Greg Davies isn’t holding his breath for Christmas cards from the past two Victorian police commissioners.
The Police Association secretary finishes on Friday after six years in the role.
He memorably fought pitched battles with former chief commissioners Christine Nixon and Simon Overland.
“I don’t think I’m on Ms Nixon or Mr Overland’s Christmas card list,” Mr Davies told AAP.
“I’d be very surprised to see either of them at my retirement.”
Ms Nixon stood down in 2008 and tore into the Police Association in her autobiography, while Mr Overland resigned in 2011 amid a period of turmoil within the force’s top brass.
Mr Davies said rebuilding relationships with the chief commissioner’s office and the state government had been difficult but important.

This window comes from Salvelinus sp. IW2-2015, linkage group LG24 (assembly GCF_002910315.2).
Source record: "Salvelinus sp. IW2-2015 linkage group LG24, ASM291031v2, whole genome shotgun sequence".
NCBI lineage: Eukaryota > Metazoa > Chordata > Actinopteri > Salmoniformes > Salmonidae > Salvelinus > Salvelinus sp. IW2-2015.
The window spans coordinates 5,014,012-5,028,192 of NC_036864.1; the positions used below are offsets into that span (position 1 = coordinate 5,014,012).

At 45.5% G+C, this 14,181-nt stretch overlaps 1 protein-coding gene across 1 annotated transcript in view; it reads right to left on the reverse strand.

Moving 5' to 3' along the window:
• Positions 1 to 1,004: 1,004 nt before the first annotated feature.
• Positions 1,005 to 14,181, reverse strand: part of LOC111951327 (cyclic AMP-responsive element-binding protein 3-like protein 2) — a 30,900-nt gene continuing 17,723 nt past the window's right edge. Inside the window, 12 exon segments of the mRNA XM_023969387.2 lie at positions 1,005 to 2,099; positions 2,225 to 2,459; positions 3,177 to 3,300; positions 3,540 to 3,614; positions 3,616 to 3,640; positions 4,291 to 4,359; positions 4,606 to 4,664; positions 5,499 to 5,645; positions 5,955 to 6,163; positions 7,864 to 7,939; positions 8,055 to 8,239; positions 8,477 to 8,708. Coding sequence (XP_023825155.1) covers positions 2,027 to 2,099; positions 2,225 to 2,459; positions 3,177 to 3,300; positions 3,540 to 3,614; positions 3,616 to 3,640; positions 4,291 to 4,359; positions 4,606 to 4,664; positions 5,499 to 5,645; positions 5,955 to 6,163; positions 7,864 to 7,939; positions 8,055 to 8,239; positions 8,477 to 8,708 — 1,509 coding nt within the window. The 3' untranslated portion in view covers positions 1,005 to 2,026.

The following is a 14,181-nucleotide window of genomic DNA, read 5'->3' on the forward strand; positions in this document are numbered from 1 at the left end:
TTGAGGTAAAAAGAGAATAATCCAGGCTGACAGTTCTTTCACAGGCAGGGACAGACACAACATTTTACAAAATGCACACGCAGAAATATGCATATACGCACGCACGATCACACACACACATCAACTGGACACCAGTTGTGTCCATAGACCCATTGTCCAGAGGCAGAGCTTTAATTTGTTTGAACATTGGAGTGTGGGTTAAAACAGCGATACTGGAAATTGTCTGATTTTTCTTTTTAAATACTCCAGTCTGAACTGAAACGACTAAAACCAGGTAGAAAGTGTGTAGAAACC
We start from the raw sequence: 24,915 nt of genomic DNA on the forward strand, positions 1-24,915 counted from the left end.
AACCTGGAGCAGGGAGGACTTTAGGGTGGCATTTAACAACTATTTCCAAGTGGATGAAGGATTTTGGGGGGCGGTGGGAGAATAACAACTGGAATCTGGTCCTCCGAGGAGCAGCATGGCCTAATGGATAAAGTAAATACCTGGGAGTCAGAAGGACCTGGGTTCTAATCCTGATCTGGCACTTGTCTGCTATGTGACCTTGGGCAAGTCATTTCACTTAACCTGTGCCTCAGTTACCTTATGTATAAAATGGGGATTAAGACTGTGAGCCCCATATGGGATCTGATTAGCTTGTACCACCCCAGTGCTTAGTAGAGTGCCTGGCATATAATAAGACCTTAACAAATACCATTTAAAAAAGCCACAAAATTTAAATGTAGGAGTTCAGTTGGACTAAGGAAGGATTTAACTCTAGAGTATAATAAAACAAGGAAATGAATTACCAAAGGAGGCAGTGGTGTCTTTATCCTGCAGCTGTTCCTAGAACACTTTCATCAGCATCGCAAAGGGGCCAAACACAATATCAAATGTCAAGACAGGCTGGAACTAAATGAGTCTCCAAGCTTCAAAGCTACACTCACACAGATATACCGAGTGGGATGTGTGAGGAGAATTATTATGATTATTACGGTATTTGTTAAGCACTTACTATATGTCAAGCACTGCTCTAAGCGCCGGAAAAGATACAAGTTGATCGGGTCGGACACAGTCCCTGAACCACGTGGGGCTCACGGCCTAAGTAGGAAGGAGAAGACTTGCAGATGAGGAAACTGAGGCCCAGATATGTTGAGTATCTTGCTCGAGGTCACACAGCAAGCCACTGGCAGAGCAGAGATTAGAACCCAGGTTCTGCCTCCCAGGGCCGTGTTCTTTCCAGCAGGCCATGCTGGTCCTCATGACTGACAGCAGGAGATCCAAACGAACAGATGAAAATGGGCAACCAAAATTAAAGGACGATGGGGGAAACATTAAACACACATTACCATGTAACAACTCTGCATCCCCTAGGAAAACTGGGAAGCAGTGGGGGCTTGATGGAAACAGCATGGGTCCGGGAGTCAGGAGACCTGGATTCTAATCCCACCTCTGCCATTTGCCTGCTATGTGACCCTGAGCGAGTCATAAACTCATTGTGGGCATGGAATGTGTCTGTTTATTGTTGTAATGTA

He said the introduction of tasers had been controversial, but they had saved lives.
“I’d rather be shot with a taser than a 40-calibre semi-automatic,” he said.
Mr Davies also said putting protective services officers on rail station platforms had been a boost to public safety, even if opponents of the plan had been sceptical.
“Every person in Victoria is an expert on two things – football and policing,” he said.
“Not too many of them have ever got a kick on the MCG and not too many of them have ever been confronted by an angry man.”
A number of Victorian police have been investigated and convicted of crimes in the past few years, and Mr Davies said it was important they were given the same legal rights as anyone else.
“Human frailty is present in all of us, it doesn’t matter what your occupation is,” he said.
Mr Davies said governments could build the best schools, hospitals and transport systems in the world, but they needed to be kept safe.
“It all counts for nothing if your son gets beaten to death in the city on his 18th birthday,” he said.
Mr Davies said incoming secretary Ron Iddles would negotiate the next pay deal in December 2015 and aim to improve the police IT system.